In a free world, nobody would be forced to associate with someone else against his will. In a free world, nobody would be forced to buy from someone against his will. In a free world, nobody would be forced to sell to someone — or hire someone — against his will.
In a free world, all associations are voluntary. In other words, if any transaction is forced — for either party — that is not a transaction between free people.
Free people have liberty to make their own decisions — whether I agree with their decisions or not. Free people can be kind and loving if they choose. Free people can be open-minded and decent. But free people can also be hateful and mean-spirited if they choose. Free people can be greedy if they choose.
If human beings are not free to make their own decisions about their associations, they are not free people. Whoever dictates what their decisions must be has taken away their natural right to live as free men and women.
If you insist that a man do business with another man against his will — whatever the business is — you are asserting that you own him. You are asserting that it is your right — or the right of some political group — to make decisions for him. You are asserting that he isn’t free to live his own life. You are asserting that he must obey you and bring about your desired outcome.
In a moral world, people treat each other with love and respect and dignity. They have tolerance for differences in belief and they are civil and fair to one another even when they hate each others’ ideas.
But morality is a choice. You can’t force someone to be moral. You can only compel them to obey you — through politicians — by using force or threat of force. You can threaten to take away their property or their livelihood or their physical freedom. Coercing people to obey your idea of morality is evil.
I think that those who won’t do business with those they disagree with are bigots. If I owned a bakery, I would be happy to bake cakes for gay couples’ weddings. Even if I hated the people — or if I simply disagreed with what they were doing — I would want to make the money. I think it’s bigotry to refuse to do business with people because of what they are. I find that immoral. I find their refusal to be a direct contradiction of the teaching of Jesus for me to love others.
But it is evil for me to compel others to obey my ideas of morality. It’s evil for you to compel others to obey your notions of morality, too. Every human being is born with the right to make his own decisions. Everyone has a natural right to deal with those he chooses to deal with. No one has a natural right to force others to do business with them.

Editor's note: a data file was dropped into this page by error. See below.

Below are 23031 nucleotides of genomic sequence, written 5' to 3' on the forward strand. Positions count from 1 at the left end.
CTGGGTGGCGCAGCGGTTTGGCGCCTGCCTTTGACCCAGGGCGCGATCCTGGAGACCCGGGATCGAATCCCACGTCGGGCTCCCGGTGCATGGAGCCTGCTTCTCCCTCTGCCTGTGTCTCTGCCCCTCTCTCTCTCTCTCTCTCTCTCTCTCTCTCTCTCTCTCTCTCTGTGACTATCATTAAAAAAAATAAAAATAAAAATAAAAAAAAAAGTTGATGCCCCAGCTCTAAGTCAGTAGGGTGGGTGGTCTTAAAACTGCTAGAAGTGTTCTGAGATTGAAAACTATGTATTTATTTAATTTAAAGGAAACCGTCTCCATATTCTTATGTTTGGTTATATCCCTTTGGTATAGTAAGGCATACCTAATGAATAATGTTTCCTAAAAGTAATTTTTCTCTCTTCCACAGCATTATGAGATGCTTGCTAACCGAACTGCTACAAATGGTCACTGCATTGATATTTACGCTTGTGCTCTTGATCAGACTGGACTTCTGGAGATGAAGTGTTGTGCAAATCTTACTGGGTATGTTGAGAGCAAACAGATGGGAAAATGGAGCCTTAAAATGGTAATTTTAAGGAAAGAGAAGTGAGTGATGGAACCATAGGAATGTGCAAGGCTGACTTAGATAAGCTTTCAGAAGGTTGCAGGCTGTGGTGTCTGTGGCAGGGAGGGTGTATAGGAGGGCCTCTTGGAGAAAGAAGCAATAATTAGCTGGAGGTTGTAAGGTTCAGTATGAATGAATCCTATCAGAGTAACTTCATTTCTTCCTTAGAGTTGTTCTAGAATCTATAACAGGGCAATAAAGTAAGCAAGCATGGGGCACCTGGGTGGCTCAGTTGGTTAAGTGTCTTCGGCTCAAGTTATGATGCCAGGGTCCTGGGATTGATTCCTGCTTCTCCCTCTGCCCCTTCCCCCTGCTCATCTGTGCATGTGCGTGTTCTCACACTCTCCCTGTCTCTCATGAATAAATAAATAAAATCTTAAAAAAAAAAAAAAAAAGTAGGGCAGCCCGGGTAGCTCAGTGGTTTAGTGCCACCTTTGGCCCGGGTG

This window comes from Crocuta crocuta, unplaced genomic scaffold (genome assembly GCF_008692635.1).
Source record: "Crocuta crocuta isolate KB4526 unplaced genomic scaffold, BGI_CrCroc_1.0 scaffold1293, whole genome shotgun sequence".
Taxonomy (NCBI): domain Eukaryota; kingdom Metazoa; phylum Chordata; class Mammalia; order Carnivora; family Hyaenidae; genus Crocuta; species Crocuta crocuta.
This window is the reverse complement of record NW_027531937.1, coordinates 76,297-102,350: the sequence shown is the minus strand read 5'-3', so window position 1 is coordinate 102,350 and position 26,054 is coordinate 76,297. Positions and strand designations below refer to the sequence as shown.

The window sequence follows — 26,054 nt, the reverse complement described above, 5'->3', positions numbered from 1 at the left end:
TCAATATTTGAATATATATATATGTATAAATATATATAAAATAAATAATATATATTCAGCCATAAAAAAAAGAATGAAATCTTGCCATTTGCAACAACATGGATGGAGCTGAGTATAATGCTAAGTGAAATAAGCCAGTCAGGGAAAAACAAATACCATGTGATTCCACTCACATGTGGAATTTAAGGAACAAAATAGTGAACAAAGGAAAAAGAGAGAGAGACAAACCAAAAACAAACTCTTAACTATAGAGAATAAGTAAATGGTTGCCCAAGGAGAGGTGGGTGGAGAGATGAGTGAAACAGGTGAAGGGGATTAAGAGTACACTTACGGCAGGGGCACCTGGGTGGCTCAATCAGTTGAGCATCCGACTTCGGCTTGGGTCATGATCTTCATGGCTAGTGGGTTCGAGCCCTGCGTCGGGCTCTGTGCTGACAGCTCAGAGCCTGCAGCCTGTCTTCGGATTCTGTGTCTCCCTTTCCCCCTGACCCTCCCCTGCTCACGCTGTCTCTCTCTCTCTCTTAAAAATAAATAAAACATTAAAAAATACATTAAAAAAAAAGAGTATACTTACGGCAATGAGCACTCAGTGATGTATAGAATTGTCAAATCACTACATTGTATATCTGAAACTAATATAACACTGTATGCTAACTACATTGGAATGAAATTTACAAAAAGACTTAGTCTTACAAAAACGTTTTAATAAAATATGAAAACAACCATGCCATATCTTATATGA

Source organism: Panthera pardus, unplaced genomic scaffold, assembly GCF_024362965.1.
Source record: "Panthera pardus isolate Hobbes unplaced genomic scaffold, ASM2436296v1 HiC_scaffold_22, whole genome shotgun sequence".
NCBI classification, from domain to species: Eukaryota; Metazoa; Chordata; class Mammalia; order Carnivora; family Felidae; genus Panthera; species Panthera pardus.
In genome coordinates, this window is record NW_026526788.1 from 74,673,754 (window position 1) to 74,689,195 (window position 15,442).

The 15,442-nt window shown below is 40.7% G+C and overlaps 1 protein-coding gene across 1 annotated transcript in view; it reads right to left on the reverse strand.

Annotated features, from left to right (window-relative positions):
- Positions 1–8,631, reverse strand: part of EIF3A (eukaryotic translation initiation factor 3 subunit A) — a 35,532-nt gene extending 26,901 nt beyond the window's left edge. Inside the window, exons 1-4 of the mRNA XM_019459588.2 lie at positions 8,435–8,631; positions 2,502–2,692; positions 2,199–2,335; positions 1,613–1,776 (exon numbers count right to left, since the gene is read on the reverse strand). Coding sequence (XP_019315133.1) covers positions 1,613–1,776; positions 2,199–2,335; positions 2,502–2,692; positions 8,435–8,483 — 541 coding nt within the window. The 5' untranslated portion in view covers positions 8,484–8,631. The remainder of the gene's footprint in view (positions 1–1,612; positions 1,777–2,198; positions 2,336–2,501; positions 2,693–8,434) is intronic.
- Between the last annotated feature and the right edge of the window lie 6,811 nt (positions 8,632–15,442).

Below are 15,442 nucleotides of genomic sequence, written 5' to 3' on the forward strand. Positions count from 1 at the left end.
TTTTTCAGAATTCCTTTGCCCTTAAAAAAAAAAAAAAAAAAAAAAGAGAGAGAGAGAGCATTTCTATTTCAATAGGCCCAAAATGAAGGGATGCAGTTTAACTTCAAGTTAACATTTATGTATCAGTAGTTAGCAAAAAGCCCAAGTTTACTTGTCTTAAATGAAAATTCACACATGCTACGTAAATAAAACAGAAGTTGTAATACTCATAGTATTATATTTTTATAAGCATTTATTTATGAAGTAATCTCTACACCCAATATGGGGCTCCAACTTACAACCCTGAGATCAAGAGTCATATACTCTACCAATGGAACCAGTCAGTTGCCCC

If a bigot can have his natural rights taken away from him, what makes you think your rights are safe when the majority decide they disagree with you?
The irony of defending the freedom of bigots today is that freedom for all was a liberal idea. Those who insist that bigots must obey their own moral code call themselves liberals, but they fail to understand the principles which drove classical liberals to conceive of liberty for every individual.
I wish we lived in a world in which everyone loved one another and everybody treated one another in a brotherly way. I wish we lived in a world where everyone had good will toward others, even those we disagree with. I would love the outcomes which most of you want just as much as you do — but I refuse to be seduced by the evil of coercing other people just to force them to obey what I believe is right.
If you choose your political or social positions according to consequences, you will always find yourself having to shift your alleged principles as the world changes around you. But if you understand core principles of right and wrong — how people have the freedom to make their own choices, even if you disagree — you will never contradict yourself, because you choose principle over consequences.
We are all born with natural rights which can’t be given or taken away. (I don’t agree with him about everything, but John Locke wrote beautifully about this idea.) You don’t have the right to interfere with someone else’s life, liberty or property, but you do have the right to choose the people with whom you interact.
Any person who forces you to obey his idea of morality — whether it’s a conservative trying to enforce conservative social norms or a progressive trying to enforce his version of equality — is someone who believes he has the right to make other people’s decisions.
If this is you, don’t pretend you support individual freedom. You don’t. You support slavery. The only remaining argument is how much of a man’s life you claim the right to control.
One person — or a group of people — controlling other human beings against their will is evil. If that’s what you support, you need to know you’re on the side of evil, not freedom.
There will come a day when the majority disagree with you. If you’ve supported the notion of using coercion to compel people to obey you, don’t be surprised when you are one day forced to obey when you are the one in the minority.
If you one day lose your rights, don’t blame anybody but yourself.